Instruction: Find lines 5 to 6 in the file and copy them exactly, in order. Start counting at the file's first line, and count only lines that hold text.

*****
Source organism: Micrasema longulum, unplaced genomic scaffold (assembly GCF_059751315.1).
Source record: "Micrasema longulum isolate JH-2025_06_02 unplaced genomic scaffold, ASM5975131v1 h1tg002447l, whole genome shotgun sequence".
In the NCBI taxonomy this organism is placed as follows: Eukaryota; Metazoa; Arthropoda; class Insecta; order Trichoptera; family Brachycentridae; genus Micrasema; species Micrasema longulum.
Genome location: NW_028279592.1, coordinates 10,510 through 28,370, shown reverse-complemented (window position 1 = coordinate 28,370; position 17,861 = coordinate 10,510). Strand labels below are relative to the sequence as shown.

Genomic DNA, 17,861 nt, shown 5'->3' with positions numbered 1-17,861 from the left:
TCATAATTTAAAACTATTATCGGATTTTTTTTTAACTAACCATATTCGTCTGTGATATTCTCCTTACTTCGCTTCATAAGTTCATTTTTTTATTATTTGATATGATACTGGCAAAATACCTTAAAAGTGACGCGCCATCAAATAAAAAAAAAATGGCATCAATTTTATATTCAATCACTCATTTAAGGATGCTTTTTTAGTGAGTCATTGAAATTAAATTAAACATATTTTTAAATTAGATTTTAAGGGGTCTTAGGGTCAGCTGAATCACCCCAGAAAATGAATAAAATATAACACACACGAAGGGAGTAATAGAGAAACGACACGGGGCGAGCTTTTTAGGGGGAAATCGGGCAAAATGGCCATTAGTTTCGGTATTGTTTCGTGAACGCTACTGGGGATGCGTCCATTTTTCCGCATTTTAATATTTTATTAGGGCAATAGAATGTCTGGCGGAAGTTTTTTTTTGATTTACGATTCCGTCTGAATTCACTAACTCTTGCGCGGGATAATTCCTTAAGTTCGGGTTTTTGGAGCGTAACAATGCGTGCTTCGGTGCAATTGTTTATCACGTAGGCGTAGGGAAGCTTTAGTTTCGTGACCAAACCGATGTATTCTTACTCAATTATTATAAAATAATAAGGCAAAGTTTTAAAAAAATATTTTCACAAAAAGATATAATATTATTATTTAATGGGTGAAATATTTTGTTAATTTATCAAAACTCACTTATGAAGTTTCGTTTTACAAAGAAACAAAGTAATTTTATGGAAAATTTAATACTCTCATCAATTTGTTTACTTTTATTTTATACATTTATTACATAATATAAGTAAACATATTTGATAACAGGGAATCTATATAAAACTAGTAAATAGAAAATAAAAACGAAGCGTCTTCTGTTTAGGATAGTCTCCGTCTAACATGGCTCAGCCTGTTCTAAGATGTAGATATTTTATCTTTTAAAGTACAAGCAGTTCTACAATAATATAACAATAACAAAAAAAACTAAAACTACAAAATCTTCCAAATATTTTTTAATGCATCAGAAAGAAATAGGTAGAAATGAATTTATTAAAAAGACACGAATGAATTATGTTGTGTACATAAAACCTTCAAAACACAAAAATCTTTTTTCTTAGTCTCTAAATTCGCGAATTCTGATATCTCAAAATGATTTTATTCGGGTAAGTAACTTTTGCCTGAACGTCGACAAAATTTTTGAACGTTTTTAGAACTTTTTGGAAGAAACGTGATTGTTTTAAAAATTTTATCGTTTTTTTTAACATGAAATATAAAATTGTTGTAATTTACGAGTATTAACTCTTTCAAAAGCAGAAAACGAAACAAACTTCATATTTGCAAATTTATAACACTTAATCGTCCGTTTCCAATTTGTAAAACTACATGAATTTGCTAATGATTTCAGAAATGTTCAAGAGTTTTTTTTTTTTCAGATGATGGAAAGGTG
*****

Genomic DNA, 17,861 nt, shown 5'->3' with positions numbered 1-17,861 from the left:
TCATAATTTAAAACTATTATCGGATTTTTTTTTAACTAACCATATTCGTCTGTGATATTCTCCTTACTTCGCTTCATAAGTTCATTTTTTTATTATTTGATATGATACTGGCAAAATACCTTAAAAGTGACGCGCCATCAAATAAAAAAAAAATGGCATCAATTTTATATTCAATCACTCATTTAAGGATGCTTTTTTAGTGAGTCATTGAAATTAAATTAAACATATTTTTAAATTAGATTTTAAGGGGTCTTAGGGTCAGCTGAATCACCCCAGAAAATGAATAAAATATAACACACACGAAGGGAGTAATAGAGAAACGACACGGGGCGAGCTTTTTAGGGGGAAATCGGGCAAAATGGCCATTAGTTTCGGTATTGTTTCGTGAACGCTACTGGGGATGCGTCCATTTTTCCGCATTTTAATATTTTATTAGGGCAATAGAATGTCTGGCGGAAGTTTTTTTTTGATTTACGATTCCGTCTGAATTCACTAACTCTTGCGCGGGATAATTCCTTAAGTTCGGGTTTTTGGAGCGTAACAATGCGTGCTTCGGTGCAATTGTTTATCACGTAGGCGTAGGGAAGCTTTAGTTTCGTGACCAAACCGATGTATTCTTACTCAATTATTATAAAATAATAAGGCAAAGTTTTAAAAAAATATTTTCACAAAAAGATATAATATTATTATTTAATGGGTGAAATATTTTGTTAATTTATCAAAACTCACTTATGAAGTTTCGTTTTACAAAGAAACAAAGTAATTTTATGGAAAATTTAATACTCTCATCAATTTGTTTACTTTTATTTTATACATTTATTACATAATATAAGTAAACATATTTGATAACAGGGAATCTATATAAAACTAGTAAATAGAAAATAAAAACGAAGCGTCTTCTGTTTAGGATAGTCTCCGTCTAACATGGCTCAGCCTGTTCTAAGATGTAGATATTTTATCTTTTAAAGTACAAGCAGTTCTACAATAATATAACAATAACAAAAAAAACTAAAACTACAAAATCTTCCAAATATTTTTTAATGCATCAGAAAGAAATAGGTAGAAATGAATTTATTAAAAAGACACGAATGAATTATGTTGTGTACATAAAACCTTCAAAACACAAAAATCTTTTTTCTTAGTCTCTAAATTCGCGAATTCTGATATCTCAAAATGATTTTATTCGGGTAAGTAACTTTTGCCTGAACGTCGACAAAATTTTTGAACGTTTTTAGAACTTTTTGGAAGAAACGTGATTGTTTTAAAAATTTTATCGTTTTTTTTAACATGAAATATAAAATTGTTGTAATTTACGAGTATTAACTCTTTCAAAAGCAGAAAACGAAACAAACTTCATATTTGCAAATTTATAACACTTAATCGTCCGTTTCCAATTTGTAAAACTACATGAATTTGCTAATGATTTCAGAAATGTTCAAGAGTTTTTTTTTTTTCAGATGATGGAAAGGTG